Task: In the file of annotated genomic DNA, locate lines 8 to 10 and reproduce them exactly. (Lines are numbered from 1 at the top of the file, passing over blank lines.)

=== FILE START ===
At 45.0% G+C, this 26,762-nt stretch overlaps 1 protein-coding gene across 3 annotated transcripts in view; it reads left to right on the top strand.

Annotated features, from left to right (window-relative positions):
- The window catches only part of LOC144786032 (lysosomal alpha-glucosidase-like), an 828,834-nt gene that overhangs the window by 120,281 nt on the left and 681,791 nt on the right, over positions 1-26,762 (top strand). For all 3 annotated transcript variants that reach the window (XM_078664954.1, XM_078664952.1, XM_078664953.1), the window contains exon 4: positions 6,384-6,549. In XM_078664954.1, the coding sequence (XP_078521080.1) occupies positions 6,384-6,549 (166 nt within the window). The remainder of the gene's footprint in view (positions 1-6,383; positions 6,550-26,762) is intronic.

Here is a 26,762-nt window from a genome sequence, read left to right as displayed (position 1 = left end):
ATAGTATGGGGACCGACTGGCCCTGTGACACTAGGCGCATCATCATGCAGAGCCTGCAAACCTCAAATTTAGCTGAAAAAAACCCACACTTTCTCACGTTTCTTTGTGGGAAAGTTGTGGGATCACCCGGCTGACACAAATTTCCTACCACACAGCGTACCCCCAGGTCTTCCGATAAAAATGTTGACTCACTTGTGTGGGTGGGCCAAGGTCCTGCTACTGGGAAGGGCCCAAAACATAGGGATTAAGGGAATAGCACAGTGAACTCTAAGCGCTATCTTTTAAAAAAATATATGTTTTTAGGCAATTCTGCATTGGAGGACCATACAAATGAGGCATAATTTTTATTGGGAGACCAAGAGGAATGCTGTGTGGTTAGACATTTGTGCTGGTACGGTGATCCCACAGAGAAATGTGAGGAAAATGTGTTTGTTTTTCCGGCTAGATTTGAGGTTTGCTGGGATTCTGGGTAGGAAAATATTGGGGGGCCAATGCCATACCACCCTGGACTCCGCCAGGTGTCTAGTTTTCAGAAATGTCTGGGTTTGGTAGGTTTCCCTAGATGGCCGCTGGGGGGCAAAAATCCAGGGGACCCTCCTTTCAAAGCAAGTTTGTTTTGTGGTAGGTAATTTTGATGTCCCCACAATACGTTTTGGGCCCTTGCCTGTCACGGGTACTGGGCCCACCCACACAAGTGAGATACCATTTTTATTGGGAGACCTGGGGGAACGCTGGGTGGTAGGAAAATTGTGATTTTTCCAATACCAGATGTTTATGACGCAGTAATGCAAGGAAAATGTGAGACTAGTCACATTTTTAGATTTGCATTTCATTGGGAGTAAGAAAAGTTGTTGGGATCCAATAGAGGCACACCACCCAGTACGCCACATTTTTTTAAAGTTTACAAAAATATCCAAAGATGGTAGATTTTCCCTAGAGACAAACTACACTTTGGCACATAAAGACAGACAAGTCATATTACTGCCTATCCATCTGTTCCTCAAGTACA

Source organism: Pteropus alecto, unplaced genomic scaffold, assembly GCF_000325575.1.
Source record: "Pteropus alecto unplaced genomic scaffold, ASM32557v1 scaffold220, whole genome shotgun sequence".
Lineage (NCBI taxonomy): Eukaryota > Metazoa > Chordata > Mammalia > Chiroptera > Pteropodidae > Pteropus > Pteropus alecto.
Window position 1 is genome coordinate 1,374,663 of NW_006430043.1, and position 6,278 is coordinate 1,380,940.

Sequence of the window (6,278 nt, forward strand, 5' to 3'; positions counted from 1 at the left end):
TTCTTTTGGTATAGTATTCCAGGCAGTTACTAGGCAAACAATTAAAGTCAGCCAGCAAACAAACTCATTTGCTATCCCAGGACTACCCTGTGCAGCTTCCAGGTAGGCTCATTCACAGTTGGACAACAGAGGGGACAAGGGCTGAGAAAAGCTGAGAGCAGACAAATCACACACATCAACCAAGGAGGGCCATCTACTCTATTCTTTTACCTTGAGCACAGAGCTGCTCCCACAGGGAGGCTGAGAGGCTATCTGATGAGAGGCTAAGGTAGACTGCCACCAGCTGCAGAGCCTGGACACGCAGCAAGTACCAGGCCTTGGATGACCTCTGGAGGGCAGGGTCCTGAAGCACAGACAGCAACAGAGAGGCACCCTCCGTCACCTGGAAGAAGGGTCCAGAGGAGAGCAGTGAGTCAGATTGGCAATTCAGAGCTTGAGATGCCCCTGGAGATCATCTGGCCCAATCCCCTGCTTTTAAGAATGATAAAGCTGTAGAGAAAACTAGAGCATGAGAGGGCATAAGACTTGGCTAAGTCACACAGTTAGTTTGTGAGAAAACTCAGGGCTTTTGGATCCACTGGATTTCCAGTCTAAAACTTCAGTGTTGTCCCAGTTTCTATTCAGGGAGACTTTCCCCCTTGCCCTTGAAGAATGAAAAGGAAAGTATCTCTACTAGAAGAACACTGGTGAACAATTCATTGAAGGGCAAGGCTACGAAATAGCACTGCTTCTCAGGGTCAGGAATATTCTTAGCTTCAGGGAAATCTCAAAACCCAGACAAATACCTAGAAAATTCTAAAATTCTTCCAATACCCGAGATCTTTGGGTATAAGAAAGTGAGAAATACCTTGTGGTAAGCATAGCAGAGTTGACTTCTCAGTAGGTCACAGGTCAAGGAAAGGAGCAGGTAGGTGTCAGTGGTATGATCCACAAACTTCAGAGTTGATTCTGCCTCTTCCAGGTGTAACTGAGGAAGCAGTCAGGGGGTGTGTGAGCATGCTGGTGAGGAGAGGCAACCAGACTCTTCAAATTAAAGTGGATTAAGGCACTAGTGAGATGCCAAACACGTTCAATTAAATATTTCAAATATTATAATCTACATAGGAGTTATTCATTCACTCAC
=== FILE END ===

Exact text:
Lineage (NCBI taxonomy): Eukaryota > Metazoa > Chordata > Mammalia > Chiroptera > Pteropodidae > Pteropus > Pteropus alecto.
Window position 1 is genome coordinate 1,374,663 of NW_006430043.1, and position 6,278 is coordinate 1,380,940.

Sequence of the window (6,278 nt, forward strand, 5' to 3'; positions counted from 1 at the left end):